The second point helps the individuals in the team to feel connected to the solution they build. If they are involved early and can freely design the how, they have not only influence on what is going on, they really shape their work. With this said they can feel more self-efficient. And who is not feeling better, if she can build her own surrounding and decide how its done. For the why it doesn’t matter if team members are free to find the best fitting User Experience or the technical solution, both things should lay in the teams decision circle.

Properties of good User Stories

Another good hint into the direction of great User Stories is the “INVEST in Good Stories and SMART tasks“. The things proposed there are a good true north and ment more as a best practice. Often you find different definitions of the letters of the acronyms, so i decided to give you both words in case i heard of them. Lets have a short look what the acronyms meen.

Good User Stories should be:

  • Independent – the perfect set of Stories has no dependency, so we can implement tham in the order we decide. Unluckily it is not always possible…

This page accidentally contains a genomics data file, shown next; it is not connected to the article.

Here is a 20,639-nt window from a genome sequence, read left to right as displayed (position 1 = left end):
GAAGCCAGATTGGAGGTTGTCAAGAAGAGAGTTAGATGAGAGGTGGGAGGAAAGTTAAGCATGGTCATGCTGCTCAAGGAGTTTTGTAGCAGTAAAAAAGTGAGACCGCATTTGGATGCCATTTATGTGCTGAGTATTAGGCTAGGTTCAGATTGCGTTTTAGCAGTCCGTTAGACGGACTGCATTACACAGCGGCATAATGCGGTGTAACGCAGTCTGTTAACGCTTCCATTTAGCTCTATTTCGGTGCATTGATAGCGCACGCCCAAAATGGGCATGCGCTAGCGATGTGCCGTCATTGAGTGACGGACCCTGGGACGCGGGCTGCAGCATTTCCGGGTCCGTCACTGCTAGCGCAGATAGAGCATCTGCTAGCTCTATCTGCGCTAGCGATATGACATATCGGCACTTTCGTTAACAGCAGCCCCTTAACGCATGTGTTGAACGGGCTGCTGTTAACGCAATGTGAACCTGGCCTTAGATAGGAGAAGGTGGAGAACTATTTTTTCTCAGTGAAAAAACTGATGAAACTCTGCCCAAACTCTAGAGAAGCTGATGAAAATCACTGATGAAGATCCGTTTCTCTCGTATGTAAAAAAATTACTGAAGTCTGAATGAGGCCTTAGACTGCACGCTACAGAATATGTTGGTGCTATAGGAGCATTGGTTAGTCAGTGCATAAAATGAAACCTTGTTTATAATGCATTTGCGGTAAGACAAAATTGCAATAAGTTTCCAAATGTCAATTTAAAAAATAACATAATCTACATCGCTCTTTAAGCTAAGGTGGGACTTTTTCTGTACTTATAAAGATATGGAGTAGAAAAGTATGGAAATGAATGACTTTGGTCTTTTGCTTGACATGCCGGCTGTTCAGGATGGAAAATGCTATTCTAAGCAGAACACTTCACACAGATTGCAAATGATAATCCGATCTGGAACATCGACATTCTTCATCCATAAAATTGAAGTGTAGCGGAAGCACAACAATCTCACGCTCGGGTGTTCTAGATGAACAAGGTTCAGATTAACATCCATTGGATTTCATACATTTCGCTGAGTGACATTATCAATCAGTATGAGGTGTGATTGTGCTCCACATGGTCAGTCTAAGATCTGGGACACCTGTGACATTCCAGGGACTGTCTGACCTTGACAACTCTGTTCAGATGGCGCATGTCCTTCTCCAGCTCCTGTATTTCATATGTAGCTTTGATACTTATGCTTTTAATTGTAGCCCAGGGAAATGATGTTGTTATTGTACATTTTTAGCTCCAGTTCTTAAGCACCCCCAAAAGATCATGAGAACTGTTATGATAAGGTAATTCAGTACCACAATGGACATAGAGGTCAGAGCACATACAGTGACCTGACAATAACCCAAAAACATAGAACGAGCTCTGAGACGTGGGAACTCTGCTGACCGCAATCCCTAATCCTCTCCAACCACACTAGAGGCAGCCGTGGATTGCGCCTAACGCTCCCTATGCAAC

• Negotiable/Negotiated – the User Story of our dreams is not finally fixed and not very detailed. We are allowed to leave solution details open.
  • Valuable – that one is easy and hard together: we need value for at least one customer. Without customer value, we should not think about writing down a single letter or loose time and money.
  • Estimable – we need Stories, for which we are able to write down a number. Hopefully it is a Story Point ;)! Seriously: if we can’t say at least “This Story is as big/complex/risky as that Story.” or “This Story is bigger/more complex/riskier than that Story”, we are not able to compare the User Stories. That hinders us from being able to decide how a good Plan for the next Sprints looks like.
  • Small – a story is best, if it is not too big. The size described here is ment in two meanings: the story should be doable in few weeks by one person and it should fit on one card. The few weeks restriction helps us to keep the estimations for the User Stories realistic. The bigger the story, the wider the range of not hitting the real corridor with the estimation. To restrain the written size of the story helps us to not use a whole concept instead of a User Story. It forces us to break down bigger stories and Epics (very big User Stories, our example number one could be one) into fitting ones.
  • Testable – we need realistic stories. One way to achieve this is to think about how the story could be tested. If you have no idea, how you could test the story, than the chances are high, that your User Story is somehow not clear. Sometimes it is likely, that you have non-functional requirements. For example you want your application to be high performant or as small as possible. This things can be added as acceptance criterias like this: “the application should be live usable” or “the application should fit in 5 megabyte”.

Good Tasks should be :